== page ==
Debate over new parkland leaves nursery's future uncertain | News | Palo Alto Online |


Debate over new parkland leaves nursery's future uncertain

As Palo Alto considers next steps for 7.7-acre site, Acterra's operation hangs in the balance

Tucked away on the western edge of Foothills Park, the newest addition to Palo Alto's park system doesn't have any benches, picnic areas or walking trails to distinguish it from other parts of the scenic preserve.

Its main topographical feature, Buckeye Creek, is currently nothing more than a concrete channel, cutting along the periphery and waiting for water.

The site does, however, offer something that the rest of the Foothills Park doesn't: a nursery where for the past 13 years, volunteers and staff from the environmental nonprofit Acterra have been growing native plants for use in restoring and enhancing other nature preserves. Now that the city is trying to figure out what to do with the 7.7-acre addition, the future of the nursery is hanging in the balance.

Though it only occupies 0.53 acres, the nursery's small collection of greenhouses incubate 20,000 seeds and plants, collected and organized into pots of varying sizes. The Acterra gardeners know the provenance of each of these seeds, drawn from local parks and preserves. In the next few months, the nursery is expected to fill up even more, as the planting season approaches.

"We plant in the late fall or winter time to take advantage of the rains," said Alex Von Feldt, stewardship program director at Acterra.

Rain, however, isn't the only thing that Acterra is hoping for. Long-term security is another. As Palo Alto prepares to engage the public in figuring out what to do with the 7.7 acres, volunteers are hoping that the new plans don't conflict with their existing operation.

Peter Neal, an Acterra employee who was working in the nursery on Wednesday, said the operation has been located there for 13 years. The Russel Lee family, which in 1981 gifted the site to the city, fully embraces the operation, Neal said. A granddaughter of Lee, founder of the Palo Alto Medical Clinic, was an Acterra volunteer, Von Feldt added.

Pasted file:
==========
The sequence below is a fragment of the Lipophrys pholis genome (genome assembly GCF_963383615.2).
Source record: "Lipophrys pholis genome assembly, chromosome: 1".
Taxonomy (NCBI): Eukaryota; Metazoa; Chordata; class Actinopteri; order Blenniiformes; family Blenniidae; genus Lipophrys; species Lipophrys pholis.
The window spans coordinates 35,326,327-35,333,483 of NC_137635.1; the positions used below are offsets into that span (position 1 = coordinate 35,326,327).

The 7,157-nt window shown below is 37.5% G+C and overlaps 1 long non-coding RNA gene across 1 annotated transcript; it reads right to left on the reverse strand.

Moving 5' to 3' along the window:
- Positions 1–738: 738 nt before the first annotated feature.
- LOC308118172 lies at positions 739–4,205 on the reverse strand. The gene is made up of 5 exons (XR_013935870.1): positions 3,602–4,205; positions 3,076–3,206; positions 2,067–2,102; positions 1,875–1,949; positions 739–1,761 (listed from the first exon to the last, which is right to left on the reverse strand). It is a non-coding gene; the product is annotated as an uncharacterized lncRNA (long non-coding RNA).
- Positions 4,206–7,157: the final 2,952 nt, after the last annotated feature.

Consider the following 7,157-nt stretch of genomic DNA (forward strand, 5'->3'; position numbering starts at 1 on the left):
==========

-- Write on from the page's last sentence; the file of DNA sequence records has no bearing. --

The nursery has recently made some improvements, Neal said, one of which involved getting the plants off the ground and onto tables. Other improvements are under consideration. For years, the nursery has operated "off the grid," both in terms of public awareness and power consumption (it is powered by solar panels).

"It's a little uncomfortable, not knowing what the future holds," Neal said. "Just dealing with the issue of finding a place to relocate, if that becomes necessary."

To be sure, no one is panicking. In April, Acterra signed a five-year lease for the site. Yet the agreement also includes a clause that allows the city to cancel the lease with a 90-day notice. And during the council's Monday discussion, Councilman Pat Burt recognized Acterra for its recent work in upper Wildhorse Valley, where the nonprofit's volunteers helped remove thistle and invasive species and plant native wildflowers. The work, Burt said, was "amazing," turning the area into "one of the most remarkable sites in Palo Alto."

The future of the Acterra nursery probably won't be determined for at least another year or two. The council this week approved a hydrology study for the 7.7-acre site, which will remain closed and relatively unchanged until the study is completed and the city determines, through a public process, what to do next. But whether the nursery stays or goes, city officials hope to see Acterra continue its efforts to collect and repopulate seeds in local open space preserves. Daren Anderson, manager of the Community Service Department's Open Space, Parks and Golf Division, said the city values its partnership with Acterra "tremendously."